Johnson’s acquittal in May 1868 turned quickly to ashes: He ended his tenure less than 11 months later, reviled and rejected by much of the country. Clinton had a happier, but still mixed, fate: He remained personally popular, but the ethical cloud that remained over him after the Feb. 12, 1999, acquittal vote helped cause the defeat of Vice President Al Gore, who lost one of the closest presidential elections in history less than two years later.
And although he resigned before he was impeached, the stigma attached to Richard Nixon also. He is remembered mostly for being a crook.
Although polls are close on whether Trump should be removed from office, a substantial majority of voters think the Senate should have called witnesses. A Quinnipiac poll from this week:
On week two of the Senate impeachment trial of President Donald Trump, registered voters say 75 – 20 percent that witnesses should be allowed to testify in the impeachment trial, according to a Quinnipiac (KWIN- uh-pea-ack) University national poll released today. Support for witness testimony includes 49 percent of Republicans, 95 percent of Democrats, and 75 percent of independents.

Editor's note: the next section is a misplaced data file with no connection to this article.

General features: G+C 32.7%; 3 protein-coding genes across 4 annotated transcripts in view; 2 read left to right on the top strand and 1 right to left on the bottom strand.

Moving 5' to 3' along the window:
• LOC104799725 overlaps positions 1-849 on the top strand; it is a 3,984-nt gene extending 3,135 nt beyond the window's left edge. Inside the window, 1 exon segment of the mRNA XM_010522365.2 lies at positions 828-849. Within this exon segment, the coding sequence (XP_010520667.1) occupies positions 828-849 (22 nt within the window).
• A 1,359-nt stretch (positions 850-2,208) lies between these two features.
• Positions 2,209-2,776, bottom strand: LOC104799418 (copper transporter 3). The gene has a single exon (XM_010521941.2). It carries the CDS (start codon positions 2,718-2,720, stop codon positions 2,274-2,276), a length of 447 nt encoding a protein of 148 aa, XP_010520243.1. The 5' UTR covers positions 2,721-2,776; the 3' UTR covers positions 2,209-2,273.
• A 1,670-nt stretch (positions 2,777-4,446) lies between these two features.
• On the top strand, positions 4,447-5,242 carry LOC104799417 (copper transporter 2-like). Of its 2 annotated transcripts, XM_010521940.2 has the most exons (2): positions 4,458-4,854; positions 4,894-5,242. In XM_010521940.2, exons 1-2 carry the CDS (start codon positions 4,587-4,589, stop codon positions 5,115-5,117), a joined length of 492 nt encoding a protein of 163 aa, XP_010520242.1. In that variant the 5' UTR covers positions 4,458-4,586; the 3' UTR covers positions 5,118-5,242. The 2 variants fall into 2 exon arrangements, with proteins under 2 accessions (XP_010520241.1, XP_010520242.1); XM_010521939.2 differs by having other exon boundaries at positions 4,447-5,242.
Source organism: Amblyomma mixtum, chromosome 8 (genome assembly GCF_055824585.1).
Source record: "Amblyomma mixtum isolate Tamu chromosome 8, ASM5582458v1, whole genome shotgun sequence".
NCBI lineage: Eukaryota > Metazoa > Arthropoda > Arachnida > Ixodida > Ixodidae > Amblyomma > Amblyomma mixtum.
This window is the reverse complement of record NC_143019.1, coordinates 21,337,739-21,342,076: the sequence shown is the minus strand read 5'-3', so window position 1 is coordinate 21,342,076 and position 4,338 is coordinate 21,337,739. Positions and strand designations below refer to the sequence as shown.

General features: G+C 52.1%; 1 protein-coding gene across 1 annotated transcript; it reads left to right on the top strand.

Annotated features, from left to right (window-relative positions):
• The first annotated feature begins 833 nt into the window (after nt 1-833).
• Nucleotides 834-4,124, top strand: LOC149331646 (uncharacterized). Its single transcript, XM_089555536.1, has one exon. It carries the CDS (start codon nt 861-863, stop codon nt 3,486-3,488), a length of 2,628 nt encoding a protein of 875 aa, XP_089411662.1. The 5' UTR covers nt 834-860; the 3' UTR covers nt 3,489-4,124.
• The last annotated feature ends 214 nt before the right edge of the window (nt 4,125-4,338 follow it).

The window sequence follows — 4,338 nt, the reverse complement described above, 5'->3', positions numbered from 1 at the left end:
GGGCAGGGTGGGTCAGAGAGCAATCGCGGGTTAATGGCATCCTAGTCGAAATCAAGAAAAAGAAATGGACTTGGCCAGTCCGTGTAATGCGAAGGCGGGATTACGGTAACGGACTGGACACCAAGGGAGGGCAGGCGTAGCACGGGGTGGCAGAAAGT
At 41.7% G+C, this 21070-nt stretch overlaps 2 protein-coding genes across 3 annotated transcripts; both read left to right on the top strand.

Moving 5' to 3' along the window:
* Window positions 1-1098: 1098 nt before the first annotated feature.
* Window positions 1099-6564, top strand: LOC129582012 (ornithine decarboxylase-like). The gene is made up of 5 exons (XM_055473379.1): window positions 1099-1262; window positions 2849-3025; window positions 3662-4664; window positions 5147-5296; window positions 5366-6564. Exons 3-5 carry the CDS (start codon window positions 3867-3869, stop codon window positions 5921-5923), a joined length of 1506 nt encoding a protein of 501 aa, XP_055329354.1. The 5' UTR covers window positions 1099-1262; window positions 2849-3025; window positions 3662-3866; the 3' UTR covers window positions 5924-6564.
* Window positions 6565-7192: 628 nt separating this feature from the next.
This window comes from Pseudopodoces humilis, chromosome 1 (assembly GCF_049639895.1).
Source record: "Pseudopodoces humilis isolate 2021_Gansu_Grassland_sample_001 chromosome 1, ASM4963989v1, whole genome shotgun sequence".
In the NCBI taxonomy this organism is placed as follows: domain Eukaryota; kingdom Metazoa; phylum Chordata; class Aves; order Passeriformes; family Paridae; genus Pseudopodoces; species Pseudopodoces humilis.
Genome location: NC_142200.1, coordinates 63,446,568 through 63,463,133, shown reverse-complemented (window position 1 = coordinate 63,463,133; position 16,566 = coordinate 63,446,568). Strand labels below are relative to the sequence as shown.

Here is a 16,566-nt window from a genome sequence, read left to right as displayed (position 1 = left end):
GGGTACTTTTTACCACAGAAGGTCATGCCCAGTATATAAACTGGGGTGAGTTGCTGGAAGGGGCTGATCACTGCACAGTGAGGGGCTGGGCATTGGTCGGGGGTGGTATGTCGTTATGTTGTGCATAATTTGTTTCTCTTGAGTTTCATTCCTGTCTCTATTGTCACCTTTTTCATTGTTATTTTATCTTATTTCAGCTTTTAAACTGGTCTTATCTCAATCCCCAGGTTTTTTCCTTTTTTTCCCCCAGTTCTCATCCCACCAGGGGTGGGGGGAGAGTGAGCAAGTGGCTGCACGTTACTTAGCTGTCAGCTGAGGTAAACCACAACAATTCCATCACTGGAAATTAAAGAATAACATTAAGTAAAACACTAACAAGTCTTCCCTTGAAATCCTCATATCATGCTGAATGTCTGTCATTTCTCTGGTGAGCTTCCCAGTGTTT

The 75 percent of independents is encouraging.
Many are calling for the Dems to keep investigating and calling for Trump to be held to account. See:
And, I believe the congressional Democrats will press ahead. Even today there have been more damning revelations. A new leak from Bolton’s book says that Trump’s defense lawyer Pat Cipollone was present in the Oval Office when Trump pressed Bolton to apply pressure on Ukranians to extract damaging information on Democrats. He was part of the scheme, in other words.
And who knows what fresh hells await us? If Trump follows his pattern, he’ll do something even worse next week.